A ferry in Hai Phong operates during typhoon Son Tinh in late October, endangering people's lives.
Transport authorities in the northern Vietnamese city of Hai Phong have petitioned the administration to censure their chief for abdicating his responsibility when a typhoon lashed the region in late October.
The Department of Transport's disciplinary council wanted director Dam Xuan Luy to be punished for switching off his phone and allowing a ferry service to operate, endangering people's lives.
With Luy remaining unreachable when Typhoon Son Tinh -- named after a mountain god from Vietnamese folklore -- hit, authorities had to send instructions through his deputy.
Luy told news website Dan Tri that he was at fault for "not following the typhoon situation carefully."
But he claimed that his phone battery had been drained.
The ferry workers have been sacked and their chief demoted, he said.
Hai Phong reported VND1 trillion (US$48 million) worth damage, including to roads and rice crops, saying it was the worst caused by a storm in a decade.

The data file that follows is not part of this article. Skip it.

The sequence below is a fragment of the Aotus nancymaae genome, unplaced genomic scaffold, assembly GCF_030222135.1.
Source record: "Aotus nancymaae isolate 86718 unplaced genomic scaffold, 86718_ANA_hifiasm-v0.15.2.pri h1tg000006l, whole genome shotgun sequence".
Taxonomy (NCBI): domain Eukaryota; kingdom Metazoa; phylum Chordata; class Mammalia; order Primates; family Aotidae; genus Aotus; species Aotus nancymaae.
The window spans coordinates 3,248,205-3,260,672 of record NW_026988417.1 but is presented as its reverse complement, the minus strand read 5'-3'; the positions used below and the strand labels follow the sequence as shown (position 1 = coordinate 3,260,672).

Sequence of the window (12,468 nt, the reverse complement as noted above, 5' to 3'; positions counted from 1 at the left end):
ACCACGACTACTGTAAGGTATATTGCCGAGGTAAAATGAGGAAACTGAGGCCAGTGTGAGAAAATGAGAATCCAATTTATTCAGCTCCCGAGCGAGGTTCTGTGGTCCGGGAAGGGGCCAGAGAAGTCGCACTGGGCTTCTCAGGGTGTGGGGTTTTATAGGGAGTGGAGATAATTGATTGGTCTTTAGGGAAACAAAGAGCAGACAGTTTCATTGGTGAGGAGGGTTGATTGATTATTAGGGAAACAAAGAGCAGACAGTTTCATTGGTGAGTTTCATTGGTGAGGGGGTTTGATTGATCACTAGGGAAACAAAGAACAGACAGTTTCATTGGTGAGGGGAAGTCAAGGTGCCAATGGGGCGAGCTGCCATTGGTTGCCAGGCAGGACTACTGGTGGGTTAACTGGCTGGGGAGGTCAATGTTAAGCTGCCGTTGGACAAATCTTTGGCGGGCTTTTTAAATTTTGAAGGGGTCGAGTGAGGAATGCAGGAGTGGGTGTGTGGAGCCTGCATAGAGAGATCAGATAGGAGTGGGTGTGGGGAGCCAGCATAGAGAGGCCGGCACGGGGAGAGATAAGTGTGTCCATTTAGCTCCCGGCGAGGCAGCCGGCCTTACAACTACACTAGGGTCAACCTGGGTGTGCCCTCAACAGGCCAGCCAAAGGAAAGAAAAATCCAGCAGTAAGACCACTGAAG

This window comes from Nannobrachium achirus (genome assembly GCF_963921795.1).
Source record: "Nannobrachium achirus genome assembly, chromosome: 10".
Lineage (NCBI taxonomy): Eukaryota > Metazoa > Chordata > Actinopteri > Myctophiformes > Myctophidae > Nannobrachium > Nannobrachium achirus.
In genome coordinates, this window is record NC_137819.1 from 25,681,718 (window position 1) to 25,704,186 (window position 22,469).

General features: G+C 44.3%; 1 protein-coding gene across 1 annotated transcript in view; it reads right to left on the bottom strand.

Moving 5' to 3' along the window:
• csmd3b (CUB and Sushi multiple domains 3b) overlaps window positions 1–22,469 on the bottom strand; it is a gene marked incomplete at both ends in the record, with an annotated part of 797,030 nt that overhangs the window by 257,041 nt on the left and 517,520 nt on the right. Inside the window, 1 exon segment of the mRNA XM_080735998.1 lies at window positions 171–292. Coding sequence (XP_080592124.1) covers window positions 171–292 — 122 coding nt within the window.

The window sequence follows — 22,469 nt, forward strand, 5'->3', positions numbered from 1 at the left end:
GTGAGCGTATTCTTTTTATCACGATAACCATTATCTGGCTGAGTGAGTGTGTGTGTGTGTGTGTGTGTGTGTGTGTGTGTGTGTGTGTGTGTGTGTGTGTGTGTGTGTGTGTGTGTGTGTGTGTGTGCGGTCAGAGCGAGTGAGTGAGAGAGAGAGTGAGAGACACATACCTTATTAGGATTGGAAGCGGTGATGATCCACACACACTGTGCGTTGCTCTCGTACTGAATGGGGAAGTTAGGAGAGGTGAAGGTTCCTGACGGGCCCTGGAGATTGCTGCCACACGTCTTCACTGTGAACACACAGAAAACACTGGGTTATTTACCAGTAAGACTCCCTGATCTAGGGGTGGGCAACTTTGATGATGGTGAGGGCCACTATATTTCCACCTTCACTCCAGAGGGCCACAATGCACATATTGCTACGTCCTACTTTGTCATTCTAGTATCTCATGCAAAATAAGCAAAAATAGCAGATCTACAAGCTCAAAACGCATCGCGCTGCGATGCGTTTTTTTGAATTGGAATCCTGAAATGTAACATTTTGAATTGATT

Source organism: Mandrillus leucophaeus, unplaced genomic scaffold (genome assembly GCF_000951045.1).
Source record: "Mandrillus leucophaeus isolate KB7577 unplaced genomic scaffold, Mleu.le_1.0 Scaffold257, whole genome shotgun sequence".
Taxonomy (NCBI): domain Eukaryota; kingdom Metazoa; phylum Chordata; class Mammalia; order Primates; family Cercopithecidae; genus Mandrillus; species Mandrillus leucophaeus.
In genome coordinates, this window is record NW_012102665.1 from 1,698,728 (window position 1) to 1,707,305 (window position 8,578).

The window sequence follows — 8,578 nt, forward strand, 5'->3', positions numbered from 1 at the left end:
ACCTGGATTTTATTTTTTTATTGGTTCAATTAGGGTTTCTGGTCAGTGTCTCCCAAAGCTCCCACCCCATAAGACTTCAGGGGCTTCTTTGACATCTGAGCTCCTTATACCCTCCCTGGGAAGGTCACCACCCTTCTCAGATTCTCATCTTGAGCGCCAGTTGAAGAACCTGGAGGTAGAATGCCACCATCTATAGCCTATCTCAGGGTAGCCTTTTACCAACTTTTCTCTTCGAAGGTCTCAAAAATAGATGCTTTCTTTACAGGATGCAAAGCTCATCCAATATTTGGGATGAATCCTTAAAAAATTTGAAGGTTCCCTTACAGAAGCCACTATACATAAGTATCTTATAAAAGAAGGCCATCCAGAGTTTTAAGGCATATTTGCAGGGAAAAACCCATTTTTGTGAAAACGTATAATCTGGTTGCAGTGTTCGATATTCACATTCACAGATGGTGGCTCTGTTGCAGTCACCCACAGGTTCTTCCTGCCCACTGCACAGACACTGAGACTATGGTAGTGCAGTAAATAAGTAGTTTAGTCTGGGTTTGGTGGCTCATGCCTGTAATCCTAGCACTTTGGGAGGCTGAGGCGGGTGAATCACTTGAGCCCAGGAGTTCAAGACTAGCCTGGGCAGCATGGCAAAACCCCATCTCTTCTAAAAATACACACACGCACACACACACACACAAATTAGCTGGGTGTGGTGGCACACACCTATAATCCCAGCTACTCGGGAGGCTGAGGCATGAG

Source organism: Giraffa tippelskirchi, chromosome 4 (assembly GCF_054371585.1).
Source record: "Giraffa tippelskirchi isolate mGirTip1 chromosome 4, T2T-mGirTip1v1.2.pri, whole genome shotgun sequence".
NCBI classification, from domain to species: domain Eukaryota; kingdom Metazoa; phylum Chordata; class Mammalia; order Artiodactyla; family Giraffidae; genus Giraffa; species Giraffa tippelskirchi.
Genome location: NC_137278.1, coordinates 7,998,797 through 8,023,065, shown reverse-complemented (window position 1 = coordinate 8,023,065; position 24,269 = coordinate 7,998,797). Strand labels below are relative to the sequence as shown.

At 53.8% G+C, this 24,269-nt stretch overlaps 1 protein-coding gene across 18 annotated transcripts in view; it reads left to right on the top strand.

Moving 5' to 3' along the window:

The typhoon, the eighth to hit Vietnam this year and the strongest in 30 years, killed at least eight people, including one in Hai Phong, and left three others missing. Nearly 100 others were injured.
It once again laid bare Vietnam's shortcomings in forecasting storms and managing disaster relief.
The National Center for Hydro-Meteorological Forecasting had forecast it would make landfall in the central region, but it ended up further north, which the center later said was "rare" during that time of the year.
It caused total losses of nearly VND7.5 trillion, with power and transport infrastructure severely damaged and crops lost.
In the northern province of Nam Dinh a 180-meter television tower collapsed.
The region's tallest tower had been battered by winds of force 11, or 104 kilometers per hour.
It was supposed to withstand winds of up to force 15, or 181 kilometers, an unnamed construction official said.
Thanh Nien found that the VND50-billion ($2.37 million) tower construction contract in 2006 says it is designed to withstand winds of only 120 kilometers.
Four of the seven earlier typhoons this year killed at least five people in central Vietnam, 36 in the north, and two near Ho Chi Minh City.
The other three blew over causing little damage.
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